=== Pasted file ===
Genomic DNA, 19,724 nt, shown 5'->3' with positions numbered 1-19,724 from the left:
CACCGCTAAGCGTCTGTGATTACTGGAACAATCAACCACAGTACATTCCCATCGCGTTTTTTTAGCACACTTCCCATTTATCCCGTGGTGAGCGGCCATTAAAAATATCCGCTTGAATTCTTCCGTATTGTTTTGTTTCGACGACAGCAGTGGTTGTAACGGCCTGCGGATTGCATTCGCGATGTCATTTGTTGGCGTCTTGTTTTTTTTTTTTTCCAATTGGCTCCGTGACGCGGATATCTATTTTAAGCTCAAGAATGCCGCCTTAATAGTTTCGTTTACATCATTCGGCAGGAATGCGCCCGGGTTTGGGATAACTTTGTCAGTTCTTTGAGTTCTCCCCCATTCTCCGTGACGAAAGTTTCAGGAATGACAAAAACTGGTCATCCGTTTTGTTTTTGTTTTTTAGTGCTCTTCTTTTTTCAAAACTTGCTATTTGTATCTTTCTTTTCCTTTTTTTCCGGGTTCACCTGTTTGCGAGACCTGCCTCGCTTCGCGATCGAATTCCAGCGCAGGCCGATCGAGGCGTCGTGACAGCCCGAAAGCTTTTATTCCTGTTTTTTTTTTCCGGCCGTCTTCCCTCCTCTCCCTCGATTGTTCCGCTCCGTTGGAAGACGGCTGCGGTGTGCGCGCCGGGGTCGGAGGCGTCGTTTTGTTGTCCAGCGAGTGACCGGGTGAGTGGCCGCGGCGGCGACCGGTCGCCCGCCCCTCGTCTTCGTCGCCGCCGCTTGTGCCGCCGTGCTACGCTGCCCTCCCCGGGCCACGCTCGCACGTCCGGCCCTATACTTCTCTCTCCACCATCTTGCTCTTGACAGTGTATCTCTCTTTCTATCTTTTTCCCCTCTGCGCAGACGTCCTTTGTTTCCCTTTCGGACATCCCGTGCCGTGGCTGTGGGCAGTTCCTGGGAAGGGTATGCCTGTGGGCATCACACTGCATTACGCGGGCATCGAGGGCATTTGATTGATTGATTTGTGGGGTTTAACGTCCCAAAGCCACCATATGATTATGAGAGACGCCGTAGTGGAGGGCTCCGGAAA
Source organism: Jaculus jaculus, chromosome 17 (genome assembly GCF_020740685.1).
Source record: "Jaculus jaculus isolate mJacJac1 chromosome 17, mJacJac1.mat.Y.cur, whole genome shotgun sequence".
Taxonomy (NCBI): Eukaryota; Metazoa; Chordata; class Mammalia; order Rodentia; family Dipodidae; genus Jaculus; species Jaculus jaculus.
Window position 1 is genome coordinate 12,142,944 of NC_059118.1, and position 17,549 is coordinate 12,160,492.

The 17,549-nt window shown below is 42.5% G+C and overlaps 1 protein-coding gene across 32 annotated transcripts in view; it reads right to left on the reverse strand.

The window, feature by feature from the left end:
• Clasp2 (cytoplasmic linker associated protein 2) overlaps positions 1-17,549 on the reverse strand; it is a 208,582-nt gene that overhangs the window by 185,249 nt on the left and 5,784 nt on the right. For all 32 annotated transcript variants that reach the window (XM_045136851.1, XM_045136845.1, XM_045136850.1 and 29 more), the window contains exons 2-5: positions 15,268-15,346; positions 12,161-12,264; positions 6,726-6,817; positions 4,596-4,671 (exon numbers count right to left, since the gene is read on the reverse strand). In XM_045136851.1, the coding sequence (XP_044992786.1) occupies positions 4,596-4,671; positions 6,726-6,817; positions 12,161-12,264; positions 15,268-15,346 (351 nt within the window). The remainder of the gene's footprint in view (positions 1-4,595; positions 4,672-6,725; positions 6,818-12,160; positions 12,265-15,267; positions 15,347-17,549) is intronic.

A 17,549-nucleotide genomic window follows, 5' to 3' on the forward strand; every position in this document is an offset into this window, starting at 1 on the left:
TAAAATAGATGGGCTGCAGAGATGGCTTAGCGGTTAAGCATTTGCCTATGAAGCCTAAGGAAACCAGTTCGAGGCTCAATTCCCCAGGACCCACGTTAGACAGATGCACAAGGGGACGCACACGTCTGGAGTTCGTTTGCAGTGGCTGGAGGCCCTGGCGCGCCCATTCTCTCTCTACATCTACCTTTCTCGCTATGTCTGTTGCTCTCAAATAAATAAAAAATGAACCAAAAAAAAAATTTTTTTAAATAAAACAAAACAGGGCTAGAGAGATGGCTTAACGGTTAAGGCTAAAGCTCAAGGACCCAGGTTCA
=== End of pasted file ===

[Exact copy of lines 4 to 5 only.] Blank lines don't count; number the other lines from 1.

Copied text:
Source record: "Jaculus jaculus isolate mJacJac1 chromosome 17, mJacJac1.mat.Y.cur, whole genome shotgun sequence".
Taxonomy (NCBI): Eukaryota; Metazoa; Chordata; class Mammalia; order Rodentia; family Dipodidae; genus Jaculus; species Jaculus jaculus.